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Wi-Fi Protected Access (WPA) is a security protocol that was designed to replace Wired Equivalent Privacy (WEP) and to provide improved security for wireless networks. WPA includes support for encryption, authentication, and key management, and it is widely used to secure wireless networks.

WPA includes two main versions: WPA and WPA2. WPA2 is the more secure version and includes support for the Advanced Encryption Standard (AES), which is a strong encryption algorithm. WPA is considered to be less secure and includes support for the Temporal Key Integrity Protocol (TKIP), which is a weaker encryption algorithm.

To use WPA, a wireless network must be configured with a pre-shared key (PSK) that is used to encrypt the data transmitted over the network. The PSK is entered into the wireless devices that connect to the network, and it is used to generate the encryption keys that are used to protect the data.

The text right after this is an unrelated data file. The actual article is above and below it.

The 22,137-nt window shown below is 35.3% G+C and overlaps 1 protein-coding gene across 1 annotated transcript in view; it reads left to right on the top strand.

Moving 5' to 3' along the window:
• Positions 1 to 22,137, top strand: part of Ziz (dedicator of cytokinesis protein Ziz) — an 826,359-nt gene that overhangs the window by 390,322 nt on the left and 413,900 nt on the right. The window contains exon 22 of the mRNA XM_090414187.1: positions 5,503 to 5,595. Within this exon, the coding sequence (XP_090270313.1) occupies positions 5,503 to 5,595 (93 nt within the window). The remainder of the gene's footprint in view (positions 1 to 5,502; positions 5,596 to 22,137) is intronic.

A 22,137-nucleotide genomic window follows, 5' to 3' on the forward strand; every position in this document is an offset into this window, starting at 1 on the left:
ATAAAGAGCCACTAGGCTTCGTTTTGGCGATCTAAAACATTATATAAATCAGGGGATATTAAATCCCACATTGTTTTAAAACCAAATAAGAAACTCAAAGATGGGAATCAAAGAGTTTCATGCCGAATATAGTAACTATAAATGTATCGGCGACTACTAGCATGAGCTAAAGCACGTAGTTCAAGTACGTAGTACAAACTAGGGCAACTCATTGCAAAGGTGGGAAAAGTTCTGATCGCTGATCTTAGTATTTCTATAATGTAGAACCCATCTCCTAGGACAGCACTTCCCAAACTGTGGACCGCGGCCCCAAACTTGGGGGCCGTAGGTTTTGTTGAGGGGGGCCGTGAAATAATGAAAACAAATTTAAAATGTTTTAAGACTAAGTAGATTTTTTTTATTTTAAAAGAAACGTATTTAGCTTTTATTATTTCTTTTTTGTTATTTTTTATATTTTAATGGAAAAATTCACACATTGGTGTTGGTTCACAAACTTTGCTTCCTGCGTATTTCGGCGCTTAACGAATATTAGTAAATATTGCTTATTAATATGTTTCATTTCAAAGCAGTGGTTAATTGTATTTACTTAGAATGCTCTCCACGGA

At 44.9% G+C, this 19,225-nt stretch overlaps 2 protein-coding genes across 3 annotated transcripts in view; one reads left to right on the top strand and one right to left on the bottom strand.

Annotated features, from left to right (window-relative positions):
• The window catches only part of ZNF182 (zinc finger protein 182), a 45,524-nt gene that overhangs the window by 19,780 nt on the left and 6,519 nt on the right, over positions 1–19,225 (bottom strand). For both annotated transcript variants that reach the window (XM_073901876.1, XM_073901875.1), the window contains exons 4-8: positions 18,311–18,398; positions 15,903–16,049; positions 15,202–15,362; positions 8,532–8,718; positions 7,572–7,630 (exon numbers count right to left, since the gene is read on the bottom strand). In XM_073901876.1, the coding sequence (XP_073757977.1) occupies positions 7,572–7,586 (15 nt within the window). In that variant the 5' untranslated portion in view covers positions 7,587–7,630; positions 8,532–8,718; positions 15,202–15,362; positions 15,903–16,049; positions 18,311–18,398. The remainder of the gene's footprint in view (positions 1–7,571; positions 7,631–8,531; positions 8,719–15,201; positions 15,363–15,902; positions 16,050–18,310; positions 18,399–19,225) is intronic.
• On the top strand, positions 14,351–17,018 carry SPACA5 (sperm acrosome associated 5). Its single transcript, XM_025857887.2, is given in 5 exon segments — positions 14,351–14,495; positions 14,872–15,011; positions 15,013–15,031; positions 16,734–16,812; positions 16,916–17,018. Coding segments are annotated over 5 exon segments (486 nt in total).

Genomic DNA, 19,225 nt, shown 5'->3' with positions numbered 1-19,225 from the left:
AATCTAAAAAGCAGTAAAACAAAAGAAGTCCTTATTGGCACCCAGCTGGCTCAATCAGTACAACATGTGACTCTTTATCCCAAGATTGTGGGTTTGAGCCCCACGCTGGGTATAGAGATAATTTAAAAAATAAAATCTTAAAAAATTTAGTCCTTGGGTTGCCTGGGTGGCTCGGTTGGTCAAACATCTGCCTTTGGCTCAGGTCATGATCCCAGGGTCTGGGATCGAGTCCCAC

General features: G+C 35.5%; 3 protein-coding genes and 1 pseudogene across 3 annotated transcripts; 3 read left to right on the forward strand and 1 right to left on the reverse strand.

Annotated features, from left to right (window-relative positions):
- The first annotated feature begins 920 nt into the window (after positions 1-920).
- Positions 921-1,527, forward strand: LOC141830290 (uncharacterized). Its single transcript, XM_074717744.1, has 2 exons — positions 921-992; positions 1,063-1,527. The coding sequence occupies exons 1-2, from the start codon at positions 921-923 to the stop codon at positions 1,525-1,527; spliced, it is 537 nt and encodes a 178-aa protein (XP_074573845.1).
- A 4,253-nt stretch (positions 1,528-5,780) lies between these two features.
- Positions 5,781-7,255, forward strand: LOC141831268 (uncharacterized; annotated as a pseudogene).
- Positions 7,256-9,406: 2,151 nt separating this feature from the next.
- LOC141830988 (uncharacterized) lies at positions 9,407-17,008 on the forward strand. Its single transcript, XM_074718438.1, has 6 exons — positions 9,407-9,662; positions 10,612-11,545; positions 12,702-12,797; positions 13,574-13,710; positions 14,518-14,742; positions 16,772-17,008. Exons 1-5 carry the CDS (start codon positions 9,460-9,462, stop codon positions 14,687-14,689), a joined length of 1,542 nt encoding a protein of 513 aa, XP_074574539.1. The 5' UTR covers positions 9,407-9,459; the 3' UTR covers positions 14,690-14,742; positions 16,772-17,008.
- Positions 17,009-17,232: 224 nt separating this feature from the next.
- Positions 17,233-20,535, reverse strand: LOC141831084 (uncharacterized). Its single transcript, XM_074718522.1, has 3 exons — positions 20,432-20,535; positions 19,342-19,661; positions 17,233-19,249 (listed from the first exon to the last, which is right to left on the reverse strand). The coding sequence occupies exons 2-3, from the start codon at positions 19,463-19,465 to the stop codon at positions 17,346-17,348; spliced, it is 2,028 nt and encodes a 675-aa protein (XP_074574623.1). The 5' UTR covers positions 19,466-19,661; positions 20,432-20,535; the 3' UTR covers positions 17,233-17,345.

WPA also includes support for a variety of authentication methods, including pre-shared key (PSK) authentication and 802.1X authentication. PSK authentication is used to authenticate devices using a shared key, while 802.1X authentication is used to authenticate devices using a centralized authentication server.

WPA is an important tool for protecting the confidentiality and integrity of communication over wireless networks and for preventing attacks that involve the compromise of keys.